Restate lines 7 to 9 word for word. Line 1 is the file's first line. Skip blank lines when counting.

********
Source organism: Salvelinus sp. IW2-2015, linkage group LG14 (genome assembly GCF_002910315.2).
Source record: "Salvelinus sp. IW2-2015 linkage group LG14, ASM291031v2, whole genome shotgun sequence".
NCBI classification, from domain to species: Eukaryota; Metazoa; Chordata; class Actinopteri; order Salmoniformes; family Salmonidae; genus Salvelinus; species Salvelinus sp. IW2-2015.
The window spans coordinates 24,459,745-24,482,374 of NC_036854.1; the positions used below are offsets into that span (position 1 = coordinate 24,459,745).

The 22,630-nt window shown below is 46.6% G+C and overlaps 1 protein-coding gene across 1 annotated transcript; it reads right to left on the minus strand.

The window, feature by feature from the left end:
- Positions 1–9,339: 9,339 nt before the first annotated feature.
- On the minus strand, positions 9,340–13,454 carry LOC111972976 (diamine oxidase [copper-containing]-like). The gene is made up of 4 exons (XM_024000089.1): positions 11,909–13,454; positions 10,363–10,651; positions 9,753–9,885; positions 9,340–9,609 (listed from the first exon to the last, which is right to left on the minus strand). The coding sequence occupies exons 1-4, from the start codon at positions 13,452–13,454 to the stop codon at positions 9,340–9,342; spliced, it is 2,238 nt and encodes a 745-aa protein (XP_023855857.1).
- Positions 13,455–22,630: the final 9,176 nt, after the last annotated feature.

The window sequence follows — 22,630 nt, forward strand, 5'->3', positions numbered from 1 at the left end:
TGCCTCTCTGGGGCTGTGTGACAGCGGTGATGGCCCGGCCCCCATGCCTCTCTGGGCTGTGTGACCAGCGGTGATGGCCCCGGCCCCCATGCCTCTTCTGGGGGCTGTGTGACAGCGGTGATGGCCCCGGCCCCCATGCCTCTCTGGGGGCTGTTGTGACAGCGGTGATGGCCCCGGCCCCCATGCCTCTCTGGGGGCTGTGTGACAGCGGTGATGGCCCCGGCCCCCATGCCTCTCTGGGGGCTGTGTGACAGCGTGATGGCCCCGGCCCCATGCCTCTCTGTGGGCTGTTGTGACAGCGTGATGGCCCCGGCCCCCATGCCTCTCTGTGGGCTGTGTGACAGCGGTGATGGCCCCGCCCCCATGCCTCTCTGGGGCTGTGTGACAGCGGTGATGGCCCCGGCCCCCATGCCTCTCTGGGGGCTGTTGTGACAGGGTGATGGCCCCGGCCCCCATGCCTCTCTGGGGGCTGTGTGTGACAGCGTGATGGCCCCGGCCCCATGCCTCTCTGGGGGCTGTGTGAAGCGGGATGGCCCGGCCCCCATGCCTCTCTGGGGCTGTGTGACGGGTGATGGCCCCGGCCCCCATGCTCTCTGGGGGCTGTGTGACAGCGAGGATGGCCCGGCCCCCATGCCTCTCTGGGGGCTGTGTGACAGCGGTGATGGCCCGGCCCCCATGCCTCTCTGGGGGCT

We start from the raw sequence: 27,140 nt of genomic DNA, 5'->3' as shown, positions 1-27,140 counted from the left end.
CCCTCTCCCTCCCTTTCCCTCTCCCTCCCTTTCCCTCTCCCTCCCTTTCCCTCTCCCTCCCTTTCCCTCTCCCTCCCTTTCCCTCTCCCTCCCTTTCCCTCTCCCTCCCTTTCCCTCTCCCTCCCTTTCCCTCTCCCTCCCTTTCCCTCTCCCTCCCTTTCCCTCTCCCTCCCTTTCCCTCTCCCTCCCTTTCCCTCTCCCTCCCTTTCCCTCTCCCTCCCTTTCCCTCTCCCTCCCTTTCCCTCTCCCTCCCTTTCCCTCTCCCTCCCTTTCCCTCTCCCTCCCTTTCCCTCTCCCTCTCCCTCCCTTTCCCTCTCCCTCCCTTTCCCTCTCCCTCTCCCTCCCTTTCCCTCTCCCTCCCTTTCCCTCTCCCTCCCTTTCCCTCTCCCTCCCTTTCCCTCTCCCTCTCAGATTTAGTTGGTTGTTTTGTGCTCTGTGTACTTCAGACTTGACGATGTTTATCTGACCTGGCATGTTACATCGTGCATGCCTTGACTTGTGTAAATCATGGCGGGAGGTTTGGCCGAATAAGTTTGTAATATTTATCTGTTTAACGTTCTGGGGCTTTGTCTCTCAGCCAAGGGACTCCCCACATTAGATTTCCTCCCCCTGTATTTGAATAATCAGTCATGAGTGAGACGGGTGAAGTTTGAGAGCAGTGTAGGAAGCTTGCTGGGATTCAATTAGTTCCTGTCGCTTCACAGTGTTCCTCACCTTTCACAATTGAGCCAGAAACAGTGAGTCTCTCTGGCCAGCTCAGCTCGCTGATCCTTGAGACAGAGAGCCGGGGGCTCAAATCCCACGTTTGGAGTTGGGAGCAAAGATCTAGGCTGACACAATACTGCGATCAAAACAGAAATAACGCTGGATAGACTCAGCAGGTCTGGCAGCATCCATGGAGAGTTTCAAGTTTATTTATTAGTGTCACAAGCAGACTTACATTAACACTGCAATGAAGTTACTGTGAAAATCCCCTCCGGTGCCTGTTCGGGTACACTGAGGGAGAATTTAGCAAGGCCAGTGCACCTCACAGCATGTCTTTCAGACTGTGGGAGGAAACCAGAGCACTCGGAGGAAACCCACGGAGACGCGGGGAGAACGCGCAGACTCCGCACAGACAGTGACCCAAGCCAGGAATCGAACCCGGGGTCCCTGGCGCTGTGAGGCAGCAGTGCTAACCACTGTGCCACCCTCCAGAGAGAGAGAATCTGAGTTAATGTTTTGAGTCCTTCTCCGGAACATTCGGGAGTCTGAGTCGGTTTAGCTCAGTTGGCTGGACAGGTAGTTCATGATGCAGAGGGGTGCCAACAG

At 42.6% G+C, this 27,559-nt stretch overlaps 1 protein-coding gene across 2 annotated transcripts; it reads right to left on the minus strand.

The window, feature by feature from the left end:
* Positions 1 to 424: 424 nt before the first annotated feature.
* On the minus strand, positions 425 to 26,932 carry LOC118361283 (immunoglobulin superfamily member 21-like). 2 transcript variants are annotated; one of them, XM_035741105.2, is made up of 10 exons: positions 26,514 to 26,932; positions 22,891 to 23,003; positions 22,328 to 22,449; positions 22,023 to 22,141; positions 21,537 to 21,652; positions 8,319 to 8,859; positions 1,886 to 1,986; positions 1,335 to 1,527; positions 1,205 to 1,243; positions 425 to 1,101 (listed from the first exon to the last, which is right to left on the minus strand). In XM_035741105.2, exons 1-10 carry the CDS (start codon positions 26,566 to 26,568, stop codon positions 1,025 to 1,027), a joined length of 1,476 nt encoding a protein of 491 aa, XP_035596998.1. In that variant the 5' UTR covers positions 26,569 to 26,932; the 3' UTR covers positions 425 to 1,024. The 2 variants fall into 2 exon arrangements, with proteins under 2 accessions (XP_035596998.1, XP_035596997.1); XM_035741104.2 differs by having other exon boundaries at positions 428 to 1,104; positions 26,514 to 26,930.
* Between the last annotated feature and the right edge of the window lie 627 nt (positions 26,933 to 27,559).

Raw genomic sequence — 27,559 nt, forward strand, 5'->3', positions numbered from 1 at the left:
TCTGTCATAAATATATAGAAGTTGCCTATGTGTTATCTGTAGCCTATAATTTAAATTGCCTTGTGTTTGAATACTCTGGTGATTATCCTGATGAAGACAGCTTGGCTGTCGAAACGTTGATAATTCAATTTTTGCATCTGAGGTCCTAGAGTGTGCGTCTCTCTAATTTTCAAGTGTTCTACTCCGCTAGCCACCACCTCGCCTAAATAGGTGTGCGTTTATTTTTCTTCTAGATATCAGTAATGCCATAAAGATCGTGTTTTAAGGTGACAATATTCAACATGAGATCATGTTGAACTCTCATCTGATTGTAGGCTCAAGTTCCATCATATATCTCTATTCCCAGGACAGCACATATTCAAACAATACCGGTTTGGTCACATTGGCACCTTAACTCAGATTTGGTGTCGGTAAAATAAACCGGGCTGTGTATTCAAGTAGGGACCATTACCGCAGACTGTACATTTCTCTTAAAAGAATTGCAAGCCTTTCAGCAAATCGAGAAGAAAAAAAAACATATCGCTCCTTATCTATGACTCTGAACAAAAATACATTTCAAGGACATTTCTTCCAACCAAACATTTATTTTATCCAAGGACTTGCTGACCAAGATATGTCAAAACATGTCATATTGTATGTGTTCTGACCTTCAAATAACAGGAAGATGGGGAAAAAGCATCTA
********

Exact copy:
- Positions 1–9,339: 9,339 nt before the first annotated feature.
- On the minus strand, positions 9,340–13,454 carry LOC111972976 (diamine oxidase [copper-containing]-like). The gene is made up of 4 exons (XM_024000089.1): positions 11,909–13,454; positions 10,363–10,651; positions 9,753–9,885; positions 9,340–9,609 (listed from the first exon to the last, which is right to left on the minus strand). The coding sequence occupies exons 1-4, from the start codon at positions 13,452–13,454 to the stop codon at positions 9,340–9,342; spliced, it is 2,238 nt and encodes a 745-aa protein (XP_023855857.1).
- Positions 13,455–22,630: the final 9,176 nt, after the last annotated feature.